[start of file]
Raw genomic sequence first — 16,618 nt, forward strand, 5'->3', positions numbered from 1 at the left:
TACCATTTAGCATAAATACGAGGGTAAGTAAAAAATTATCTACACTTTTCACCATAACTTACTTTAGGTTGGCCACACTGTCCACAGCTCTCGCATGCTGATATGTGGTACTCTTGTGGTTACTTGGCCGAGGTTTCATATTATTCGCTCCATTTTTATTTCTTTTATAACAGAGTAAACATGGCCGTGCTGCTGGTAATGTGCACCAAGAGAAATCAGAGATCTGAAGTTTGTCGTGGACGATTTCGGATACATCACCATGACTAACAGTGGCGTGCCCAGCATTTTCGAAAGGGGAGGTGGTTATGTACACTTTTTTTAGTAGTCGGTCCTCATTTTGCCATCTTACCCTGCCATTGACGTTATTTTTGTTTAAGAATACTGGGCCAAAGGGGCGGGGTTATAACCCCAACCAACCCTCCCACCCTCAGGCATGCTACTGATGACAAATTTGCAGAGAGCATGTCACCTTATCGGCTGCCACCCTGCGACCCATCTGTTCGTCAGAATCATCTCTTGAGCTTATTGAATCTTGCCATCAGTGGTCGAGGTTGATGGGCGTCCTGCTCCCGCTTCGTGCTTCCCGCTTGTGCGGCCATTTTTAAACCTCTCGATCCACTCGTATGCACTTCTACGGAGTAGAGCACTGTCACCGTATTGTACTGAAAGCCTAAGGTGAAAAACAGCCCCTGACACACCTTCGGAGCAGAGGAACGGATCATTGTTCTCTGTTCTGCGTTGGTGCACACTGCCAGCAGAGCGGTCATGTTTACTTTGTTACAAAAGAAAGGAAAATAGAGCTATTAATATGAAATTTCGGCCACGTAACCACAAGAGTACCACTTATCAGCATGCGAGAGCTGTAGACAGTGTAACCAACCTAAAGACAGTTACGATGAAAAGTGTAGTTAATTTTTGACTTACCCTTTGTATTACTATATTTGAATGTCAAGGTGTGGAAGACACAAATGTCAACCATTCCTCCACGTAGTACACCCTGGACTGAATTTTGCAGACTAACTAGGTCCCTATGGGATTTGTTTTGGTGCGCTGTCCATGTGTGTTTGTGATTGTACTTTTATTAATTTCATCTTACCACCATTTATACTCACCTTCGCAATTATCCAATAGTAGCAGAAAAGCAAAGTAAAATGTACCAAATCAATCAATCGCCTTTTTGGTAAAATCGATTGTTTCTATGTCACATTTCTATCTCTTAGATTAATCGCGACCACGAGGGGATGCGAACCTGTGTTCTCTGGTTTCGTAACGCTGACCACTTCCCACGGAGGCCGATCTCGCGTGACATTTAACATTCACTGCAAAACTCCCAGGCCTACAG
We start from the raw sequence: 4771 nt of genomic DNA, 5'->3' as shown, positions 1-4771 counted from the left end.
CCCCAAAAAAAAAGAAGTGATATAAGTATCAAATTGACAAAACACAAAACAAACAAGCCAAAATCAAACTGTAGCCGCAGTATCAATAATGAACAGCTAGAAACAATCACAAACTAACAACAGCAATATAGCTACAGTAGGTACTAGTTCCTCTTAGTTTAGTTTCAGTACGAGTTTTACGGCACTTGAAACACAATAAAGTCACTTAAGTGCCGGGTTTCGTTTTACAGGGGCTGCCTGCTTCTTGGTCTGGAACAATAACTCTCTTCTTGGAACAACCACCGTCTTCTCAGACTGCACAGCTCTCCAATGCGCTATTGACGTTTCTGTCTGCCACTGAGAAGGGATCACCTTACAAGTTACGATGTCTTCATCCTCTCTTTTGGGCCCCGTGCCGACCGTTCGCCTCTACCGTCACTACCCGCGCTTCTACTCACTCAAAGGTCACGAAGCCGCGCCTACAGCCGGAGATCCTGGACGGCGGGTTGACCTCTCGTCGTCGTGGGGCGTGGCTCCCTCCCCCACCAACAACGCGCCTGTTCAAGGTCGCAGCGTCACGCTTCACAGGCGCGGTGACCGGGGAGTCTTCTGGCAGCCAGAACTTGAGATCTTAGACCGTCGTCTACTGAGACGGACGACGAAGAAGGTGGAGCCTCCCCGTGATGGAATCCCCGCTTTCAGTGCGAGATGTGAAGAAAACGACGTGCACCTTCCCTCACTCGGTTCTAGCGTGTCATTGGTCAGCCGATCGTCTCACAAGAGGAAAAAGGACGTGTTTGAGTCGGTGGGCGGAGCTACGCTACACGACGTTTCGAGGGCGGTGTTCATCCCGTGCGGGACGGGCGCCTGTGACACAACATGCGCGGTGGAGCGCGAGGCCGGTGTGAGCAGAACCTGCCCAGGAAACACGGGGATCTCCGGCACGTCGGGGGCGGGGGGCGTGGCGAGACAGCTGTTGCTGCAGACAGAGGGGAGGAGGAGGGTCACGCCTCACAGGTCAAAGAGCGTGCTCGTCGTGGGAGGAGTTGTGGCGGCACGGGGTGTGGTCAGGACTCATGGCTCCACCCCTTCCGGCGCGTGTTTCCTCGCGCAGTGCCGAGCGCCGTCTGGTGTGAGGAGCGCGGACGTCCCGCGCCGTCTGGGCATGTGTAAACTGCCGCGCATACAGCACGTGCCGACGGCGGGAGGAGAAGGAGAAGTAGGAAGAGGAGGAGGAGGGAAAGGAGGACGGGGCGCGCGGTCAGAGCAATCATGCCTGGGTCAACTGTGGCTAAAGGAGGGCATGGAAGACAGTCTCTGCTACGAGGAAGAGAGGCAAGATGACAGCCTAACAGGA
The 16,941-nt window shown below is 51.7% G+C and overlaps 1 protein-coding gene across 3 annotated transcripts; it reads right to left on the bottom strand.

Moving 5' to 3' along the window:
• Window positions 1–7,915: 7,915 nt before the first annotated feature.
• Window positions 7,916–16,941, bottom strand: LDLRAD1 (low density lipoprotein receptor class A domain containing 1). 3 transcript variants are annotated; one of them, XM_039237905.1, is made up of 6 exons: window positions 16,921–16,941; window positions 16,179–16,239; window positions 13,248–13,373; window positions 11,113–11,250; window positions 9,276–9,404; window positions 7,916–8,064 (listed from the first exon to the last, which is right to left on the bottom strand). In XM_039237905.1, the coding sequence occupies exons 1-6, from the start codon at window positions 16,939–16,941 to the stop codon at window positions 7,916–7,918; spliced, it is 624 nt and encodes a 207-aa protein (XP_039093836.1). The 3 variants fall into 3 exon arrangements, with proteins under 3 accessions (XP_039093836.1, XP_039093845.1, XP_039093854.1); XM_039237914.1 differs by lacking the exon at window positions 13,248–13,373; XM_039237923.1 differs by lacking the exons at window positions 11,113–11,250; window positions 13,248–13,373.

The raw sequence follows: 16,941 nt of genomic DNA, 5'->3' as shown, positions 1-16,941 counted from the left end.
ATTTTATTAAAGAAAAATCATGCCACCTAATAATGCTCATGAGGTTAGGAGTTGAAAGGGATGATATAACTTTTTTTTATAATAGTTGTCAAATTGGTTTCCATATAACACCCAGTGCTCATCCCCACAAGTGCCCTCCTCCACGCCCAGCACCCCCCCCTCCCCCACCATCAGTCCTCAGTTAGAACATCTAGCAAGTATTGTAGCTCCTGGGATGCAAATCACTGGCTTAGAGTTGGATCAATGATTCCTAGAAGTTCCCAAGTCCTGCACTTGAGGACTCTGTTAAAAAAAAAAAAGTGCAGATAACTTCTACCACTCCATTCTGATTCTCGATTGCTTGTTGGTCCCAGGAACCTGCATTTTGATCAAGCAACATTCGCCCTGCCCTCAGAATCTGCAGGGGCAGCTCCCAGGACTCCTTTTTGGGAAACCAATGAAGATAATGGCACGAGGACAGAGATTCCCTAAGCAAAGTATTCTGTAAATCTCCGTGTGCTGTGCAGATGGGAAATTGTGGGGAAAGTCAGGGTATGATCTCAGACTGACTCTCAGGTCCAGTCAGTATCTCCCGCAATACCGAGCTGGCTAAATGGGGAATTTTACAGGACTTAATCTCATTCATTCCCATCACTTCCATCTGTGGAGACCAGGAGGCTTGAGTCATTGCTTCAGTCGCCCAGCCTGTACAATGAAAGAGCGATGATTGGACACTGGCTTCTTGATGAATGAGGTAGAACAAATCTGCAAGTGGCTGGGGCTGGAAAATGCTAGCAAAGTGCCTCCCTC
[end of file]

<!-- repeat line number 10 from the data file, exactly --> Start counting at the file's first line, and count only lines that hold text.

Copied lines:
ATTTTATTAAAGAAAAATCATGCCACCTAATAATGCTCATGAGGTTAGGAGTTGAAAGGGATGATATAACTTTTTTTTATAATAGTTGTCAAATTGGTTTCCATATAACACCCAGTGCTCATCCCCACAAGTGCCCTCCTCCACGCCCAGCACCCCCCCCTCCCCCACCATCAGTCCTCAGTTAGAACATCTAGCAAGTATTGTAGCTCCTGGGATGCAAATCACTGGCTTAGAGTTGGATCAATGATTCCTAGAAGTTCCCAAGTCCTGCACTTGAGGACTCTGTTAAAAAAAAAAAAGTGCAGATAACTTCTACCACTCCATTCTGATTCTCGATTGCTTGTTGGTCCCAGGAACCTGCATTTTGATCAAGCAACATTCGCCCTGCCCTCAGAATCTGCAGGGGCAGCTCCCAGGACTCCTTTTTGGGAAACCAATGAAGATAATGGCACGAGGACAGAGATTCCCTAAGCAAAGTATTCTGTAAATCTCCGTGTGCTGTGCAGATGGGAAATTGTGGGGAAAGTCAGGGTATGATCTCAGACTGACTCTCAGGTCCAGTCAGTATCTCCCGCAATACCGAGCTGGCTAAATGGGGAATTTTACAGGACTTAATCTCATTCATTCCCATCACTTCCATCTGTGGAGACCAGGAGGCTTGAGTCATTGCTTCAGTCGCCCAGCCTGTACAATGAAAGAGCGATGATTGGACACTGGCTTCTTGATGAATGAGGTAGAACAAATCTGCAAGTGGCTGGGGCTGGAAAATGCTAGCAAAGTGCCTCCCTC